Opinion page contributor Kenneth J. Cooper talked to Political Science Department Chairman Paul Watanabe, who says white voters in Boston appear ready to elect a black mayor, based on their previous support for black politicians Barack Obama, Deval Patrick, and Ayanna Pressley.
Thanks to a new law passed this month, the cost of borrowing has gotten cheaper for millions of students heading to college this fall. But some worry the savings won't last long.
Yvonne Decelis-Nicholls, 44, who is studying part time for a master
PROVINCETOWN — A public forum on the role and provision of police services will be conducted as part of the Board of Selectmen's strategy to answer questions that have arisen in recent months. The forum, scheduled for 6 p.m. Sept. 19 in Town Hall, is
Professor of English Lloyd Schwartz, who won the Pulitzer Prize for music criticism, offers this appraisal of the 1940s-era Stuyvesant Quartet, whose profile may rise thanks to a reissue of some of their finest work.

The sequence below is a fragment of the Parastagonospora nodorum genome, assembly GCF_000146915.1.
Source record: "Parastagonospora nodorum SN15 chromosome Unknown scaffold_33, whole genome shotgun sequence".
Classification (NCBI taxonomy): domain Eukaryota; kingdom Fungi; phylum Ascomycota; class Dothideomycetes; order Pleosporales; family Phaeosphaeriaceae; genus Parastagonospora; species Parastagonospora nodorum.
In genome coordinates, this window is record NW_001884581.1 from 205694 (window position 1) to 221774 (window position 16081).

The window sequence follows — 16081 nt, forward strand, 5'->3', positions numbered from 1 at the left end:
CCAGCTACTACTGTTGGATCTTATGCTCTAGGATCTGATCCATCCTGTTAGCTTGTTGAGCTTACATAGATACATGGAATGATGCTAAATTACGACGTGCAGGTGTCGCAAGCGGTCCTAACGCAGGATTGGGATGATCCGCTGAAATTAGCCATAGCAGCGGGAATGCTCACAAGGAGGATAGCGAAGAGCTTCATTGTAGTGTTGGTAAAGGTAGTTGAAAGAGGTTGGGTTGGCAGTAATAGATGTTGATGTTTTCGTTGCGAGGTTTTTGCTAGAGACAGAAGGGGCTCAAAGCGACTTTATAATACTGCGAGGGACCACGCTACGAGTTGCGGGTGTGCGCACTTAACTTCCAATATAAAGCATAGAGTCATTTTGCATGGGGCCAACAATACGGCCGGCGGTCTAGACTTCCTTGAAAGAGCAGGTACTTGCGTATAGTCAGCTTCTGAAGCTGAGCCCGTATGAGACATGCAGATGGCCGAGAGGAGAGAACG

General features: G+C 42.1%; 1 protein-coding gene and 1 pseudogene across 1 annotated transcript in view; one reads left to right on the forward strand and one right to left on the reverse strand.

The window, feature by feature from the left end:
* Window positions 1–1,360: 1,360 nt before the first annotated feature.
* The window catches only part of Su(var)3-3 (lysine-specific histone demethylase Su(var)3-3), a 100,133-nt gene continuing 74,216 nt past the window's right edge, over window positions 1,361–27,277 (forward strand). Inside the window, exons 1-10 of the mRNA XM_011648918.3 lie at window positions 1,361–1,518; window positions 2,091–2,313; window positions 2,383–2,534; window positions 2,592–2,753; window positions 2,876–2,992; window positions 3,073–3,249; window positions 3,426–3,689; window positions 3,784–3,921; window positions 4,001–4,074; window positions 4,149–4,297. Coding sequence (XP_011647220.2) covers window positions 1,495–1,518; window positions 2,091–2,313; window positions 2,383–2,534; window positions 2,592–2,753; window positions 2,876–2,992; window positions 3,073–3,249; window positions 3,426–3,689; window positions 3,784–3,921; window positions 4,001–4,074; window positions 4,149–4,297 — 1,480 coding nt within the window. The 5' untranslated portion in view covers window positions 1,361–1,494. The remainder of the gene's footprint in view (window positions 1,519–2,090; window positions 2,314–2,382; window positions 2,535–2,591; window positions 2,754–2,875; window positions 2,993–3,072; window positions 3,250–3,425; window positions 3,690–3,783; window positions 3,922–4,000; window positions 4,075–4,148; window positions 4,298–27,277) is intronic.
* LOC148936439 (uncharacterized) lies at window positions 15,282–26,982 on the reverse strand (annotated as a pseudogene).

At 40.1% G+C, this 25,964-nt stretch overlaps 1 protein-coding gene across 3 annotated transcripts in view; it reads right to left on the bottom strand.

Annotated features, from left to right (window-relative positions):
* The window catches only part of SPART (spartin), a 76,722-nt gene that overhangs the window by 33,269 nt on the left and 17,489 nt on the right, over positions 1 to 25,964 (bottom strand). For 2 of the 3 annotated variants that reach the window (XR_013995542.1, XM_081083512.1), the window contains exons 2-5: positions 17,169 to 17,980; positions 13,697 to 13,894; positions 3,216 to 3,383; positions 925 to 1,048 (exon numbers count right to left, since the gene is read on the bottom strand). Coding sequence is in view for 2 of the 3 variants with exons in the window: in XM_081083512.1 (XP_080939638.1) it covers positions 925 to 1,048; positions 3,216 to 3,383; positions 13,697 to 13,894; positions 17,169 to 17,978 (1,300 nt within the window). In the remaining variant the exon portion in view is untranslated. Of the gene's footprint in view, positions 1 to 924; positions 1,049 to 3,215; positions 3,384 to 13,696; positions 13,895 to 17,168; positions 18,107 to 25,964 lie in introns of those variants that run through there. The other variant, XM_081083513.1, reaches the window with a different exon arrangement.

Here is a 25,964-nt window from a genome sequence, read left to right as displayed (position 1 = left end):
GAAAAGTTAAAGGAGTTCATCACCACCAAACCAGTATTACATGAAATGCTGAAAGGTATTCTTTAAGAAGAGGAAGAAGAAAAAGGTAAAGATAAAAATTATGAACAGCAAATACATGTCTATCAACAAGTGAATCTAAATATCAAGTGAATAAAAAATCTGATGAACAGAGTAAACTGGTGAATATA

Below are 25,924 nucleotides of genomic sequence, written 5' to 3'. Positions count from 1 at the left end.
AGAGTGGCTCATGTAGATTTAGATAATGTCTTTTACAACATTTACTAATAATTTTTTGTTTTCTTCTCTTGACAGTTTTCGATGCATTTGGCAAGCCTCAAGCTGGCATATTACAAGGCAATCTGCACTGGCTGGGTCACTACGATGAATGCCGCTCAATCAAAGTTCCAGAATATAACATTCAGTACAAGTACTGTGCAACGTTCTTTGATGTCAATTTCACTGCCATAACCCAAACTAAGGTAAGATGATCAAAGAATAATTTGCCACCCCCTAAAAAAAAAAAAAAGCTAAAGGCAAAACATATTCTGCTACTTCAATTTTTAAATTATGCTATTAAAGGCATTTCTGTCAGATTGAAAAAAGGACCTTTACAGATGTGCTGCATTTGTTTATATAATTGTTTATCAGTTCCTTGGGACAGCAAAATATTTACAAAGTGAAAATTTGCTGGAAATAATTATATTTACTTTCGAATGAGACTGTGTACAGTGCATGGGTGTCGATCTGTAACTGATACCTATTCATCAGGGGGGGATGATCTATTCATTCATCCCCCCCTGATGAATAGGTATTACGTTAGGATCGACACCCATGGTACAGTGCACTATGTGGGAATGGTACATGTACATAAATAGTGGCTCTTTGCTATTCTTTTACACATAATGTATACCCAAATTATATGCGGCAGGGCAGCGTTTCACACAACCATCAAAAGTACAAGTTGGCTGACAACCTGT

Professor of Economics David Terkla, also the associate dean in the College of Liberal Arts, says he is surprised Mayor Thomas Menino and the Boston Redevelopment Authority are considering a tax break for the developer of the Filene’s Basement site in Downtown Crossing.
Professor of Public Policy and Public Affairs Christian Weller says the U.S. economy remains in recovery mode, but notes that growth is too slow to create the millions of jobs America needs—in part because of the federal sequester.
Western Massachusetts leaders are among the leaders slated to join a roundtable discussion this morning at the Municipal Performance Management System, the data-driven program run by the Edward J. Collins Jr. Center for Public Management at UMass Boston.
TOPSFIELD — Selectmen have chosen Kellie Herbert, assistant town administrator in Belmont, to become the next town administrator.
But Sean Fitzgerald, the current town manager in Plaistow, N.H., and a former mayoral candidate in Peabody, was a clo
Christa Kelleher, interim director of the Center for Women in Politics and Public Policy at UMass Boston, says a reluctance to ask for campaign contributions is one factor that prevents more women from running for elected office. Even so, there are 35 women of color on the ballot in Massachusetts this year—more than ever before.